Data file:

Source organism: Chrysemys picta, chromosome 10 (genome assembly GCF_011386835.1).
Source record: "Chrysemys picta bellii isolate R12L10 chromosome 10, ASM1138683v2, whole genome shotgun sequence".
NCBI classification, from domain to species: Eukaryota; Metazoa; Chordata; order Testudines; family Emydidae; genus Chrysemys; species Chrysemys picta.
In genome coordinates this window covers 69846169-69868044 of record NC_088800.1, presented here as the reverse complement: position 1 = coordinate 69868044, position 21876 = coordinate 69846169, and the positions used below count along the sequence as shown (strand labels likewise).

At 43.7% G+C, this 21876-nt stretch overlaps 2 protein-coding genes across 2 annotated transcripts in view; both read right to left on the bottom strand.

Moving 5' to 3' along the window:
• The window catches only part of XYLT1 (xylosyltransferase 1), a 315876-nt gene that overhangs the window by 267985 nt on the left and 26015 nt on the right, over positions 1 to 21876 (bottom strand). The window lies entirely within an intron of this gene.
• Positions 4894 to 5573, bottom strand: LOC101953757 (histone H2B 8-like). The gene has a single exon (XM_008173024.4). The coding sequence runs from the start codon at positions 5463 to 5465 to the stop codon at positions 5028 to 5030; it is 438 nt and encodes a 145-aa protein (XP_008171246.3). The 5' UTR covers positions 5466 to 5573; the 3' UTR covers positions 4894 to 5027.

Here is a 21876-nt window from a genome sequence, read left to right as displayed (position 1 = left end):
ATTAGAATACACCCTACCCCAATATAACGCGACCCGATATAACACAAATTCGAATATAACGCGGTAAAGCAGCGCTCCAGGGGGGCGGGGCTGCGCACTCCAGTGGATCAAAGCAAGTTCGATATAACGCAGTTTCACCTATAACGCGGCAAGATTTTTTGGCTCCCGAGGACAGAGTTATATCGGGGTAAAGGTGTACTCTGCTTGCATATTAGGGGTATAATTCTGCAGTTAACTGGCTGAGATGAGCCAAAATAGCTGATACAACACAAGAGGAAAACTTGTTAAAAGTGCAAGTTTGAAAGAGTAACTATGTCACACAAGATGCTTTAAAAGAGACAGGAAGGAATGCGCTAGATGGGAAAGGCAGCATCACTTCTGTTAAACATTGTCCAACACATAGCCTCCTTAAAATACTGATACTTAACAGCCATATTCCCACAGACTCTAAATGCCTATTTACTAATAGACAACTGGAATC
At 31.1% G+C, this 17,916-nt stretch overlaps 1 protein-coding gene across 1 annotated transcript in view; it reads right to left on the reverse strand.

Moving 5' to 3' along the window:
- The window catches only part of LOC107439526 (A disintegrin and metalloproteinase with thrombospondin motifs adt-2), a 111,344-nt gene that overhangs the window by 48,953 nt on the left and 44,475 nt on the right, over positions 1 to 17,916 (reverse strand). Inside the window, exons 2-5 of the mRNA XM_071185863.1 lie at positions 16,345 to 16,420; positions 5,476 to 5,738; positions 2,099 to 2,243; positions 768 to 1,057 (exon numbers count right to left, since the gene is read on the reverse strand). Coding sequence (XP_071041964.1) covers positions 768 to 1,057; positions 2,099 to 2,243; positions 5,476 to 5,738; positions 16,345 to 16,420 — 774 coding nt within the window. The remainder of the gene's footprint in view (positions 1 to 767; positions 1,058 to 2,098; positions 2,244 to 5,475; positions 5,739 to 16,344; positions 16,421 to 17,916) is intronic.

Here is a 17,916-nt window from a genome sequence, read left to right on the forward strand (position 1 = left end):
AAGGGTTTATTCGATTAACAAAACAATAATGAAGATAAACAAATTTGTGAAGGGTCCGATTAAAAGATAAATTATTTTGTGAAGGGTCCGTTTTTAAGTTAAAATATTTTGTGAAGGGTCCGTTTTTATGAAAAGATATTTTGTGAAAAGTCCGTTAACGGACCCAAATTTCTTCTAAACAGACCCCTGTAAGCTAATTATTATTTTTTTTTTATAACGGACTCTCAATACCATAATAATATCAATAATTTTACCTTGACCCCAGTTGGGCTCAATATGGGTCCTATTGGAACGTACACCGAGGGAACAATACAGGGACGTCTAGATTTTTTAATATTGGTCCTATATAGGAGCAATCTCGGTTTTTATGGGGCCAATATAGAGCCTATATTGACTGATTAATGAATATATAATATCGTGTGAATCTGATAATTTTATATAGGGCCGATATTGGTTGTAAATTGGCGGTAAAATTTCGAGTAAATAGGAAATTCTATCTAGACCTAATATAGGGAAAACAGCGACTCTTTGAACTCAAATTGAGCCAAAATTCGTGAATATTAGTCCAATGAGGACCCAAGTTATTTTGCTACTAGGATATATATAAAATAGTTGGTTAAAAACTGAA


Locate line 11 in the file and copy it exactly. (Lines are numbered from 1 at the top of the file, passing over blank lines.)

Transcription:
At 31.1% G+C, this 17,916-nt stretch overlaps 1 protein-coding gene across 1 annotated transcript in view; it reads right to left on the reverse strand.